For Banks 'Too Big To Jail,' Prosecutors Count On A Promise To Behave

Originally published on Tue March 24, 2015 2:49 pm

The logo of Swiss bank UBS is seen at the company's headquarters in Zurich. U.S. officials are investigating whether UBS and Barclays manipulated currency rates at a time when they were already operating under a deferred prosecution agreement for manipulating interest rates.
Arnd Wiegmann Reuters/Landov

Last week, a top Justice Department official issued a tough warning to banks and other corporations that repeatedly commit crimes. She said U.S. officials could do away with their deferred-prosecution agreements.

Such deals allow companies that have broken the law to escape criminal convictions by promising to clean up their act. A new book looks at the role these agreements play in the corporate world.

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6:05pm

Fri March 13, 2015
Business

Lumber Liquidators Defends Its Products After '60 Minutes' Report

Originally published on Fri March 13, 2015 8:00 pm

A man walks past a Lumber Liquidators store in Philadelphia. The retailer says it stands by its products and will pay for the safety testing of laminate floors.
Matt Slocum AP

Earlier this month, the flooring retailer Lumber Liquidators got the kind of attention companies dread. CBS' 60 Minutes did a story saying the company's products have unsafe levels of formaldehyde, a known carcinogen.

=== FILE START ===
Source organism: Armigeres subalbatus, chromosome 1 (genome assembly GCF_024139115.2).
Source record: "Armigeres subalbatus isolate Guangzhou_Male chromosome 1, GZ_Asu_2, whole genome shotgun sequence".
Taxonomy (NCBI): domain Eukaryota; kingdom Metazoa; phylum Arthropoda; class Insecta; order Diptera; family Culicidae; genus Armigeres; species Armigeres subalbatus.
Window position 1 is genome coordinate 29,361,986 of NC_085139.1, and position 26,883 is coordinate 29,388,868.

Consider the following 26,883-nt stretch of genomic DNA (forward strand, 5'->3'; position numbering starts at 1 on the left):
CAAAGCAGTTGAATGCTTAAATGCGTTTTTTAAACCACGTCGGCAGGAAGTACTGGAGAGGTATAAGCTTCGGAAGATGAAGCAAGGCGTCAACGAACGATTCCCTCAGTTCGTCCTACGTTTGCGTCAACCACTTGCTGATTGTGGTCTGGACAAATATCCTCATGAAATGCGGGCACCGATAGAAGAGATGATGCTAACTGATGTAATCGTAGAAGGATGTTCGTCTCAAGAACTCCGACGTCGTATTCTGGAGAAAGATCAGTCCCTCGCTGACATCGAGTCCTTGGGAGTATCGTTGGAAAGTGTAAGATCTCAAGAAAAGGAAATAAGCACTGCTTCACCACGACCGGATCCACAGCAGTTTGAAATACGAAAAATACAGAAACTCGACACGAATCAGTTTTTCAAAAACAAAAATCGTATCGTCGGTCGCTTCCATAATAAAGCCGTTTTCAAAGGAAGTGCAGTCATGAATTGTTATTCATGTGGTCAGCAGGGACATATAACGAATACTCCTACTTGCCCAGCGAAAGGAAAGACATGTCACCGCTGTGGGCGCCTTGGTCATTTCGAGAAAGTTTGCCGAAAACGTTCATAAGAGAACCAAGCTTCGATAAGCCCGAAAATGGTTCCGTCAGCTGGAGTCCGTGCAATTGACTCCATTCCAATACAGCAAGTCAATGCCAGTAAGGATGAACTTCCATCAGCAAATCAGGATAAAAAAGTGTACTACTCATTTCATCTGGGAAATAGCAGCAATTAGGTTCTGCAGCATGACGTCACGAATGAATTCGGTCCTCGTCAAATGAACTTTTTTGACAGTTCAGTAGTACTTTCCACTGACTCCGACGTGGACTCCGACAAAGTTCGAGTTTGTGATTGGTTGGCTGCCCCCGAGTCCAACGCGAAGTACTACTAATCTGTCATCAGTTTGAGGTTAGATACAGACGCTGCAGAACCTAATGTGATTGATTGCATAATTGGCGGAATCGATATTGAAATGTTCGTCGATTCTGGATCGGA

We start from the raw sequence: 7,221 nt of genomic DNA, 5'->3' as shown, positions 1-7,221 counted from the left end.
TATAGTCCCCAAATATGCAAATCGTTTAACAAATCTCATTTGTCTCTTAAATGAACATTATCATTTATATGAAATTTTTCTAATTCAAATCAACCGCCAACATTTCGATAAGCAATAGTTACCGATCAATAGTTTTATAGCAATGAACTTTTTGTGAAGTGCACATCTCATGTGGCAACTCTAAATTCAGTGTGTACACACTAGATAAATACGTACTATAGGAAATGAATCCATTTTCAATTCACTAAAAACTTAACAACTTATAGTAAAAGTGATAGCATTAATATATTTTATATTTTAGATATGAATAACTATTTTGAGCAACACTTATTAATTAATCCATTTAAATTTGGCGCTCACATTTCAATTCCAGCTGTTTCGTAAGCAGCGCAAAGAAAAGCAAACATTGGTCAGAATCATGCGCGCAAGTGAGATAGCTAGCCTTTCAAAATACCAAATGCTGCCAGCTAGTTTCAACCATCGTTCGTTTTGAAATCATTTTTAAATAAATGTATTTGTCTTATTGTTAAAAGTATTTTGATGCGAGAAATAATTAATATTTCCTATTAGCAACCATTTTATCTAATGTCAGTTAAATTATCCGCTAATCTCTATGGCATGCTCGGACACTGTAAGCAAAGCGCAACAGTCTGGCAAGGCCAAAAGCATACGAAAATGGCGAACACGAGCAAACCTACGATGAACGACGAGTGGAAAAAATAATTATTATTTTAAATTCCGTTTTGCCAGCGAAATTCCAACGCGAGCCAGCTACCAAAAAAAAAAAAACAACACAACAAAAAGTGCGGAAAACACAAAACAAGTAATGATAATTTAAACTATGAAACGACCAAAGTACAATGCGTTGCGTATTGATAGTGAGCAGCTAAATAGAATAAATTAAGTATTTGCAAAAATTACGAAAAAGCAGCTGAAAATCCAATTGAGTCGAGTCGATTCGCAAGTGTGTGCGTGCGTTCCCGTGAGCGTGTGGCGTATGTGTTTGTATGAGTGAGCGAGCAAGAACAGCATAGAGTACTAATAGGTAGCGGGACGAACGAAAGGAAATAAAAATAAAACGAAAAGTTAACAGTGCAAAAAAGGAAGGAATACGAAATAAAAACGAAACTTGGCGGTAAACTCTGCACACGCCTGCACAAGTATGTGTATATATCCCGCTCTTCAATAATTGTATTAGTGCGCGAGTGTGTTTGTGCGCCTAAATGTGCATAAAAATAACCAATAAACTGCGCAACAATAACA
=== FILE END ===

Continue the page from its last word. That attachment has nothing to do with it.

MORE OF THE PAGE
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4:54pm

Wed March 11, 2015
Business

Targeting Unions: Right-To-Work Movement Bolstered By Wisconsin

Originally published on Wed March 11, 2015 10:40 pm

Wisconsin Gov. Scott Walker became a Republican political star by taking on his state's public employee unions. This week he signed a bill that would weaken private-sector unions.
Cliff Owen AP

This week, Wisconsin became the nation's 25th right-to-work state. It passed a law saying workers cannot be forced to join labor unions, or pay union dues, to keep a job.

There's a concerted effort in many states to pass laws that would weaken the power of labor unions. But unions and their allies are also fighting back in many places.

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6:16pm

Tue February 17, 2015
Economy

Study Suggests Recession, Recovery Have Not Left The Rich Richer

Originally published on Fri February 20, 2015 2:56 pm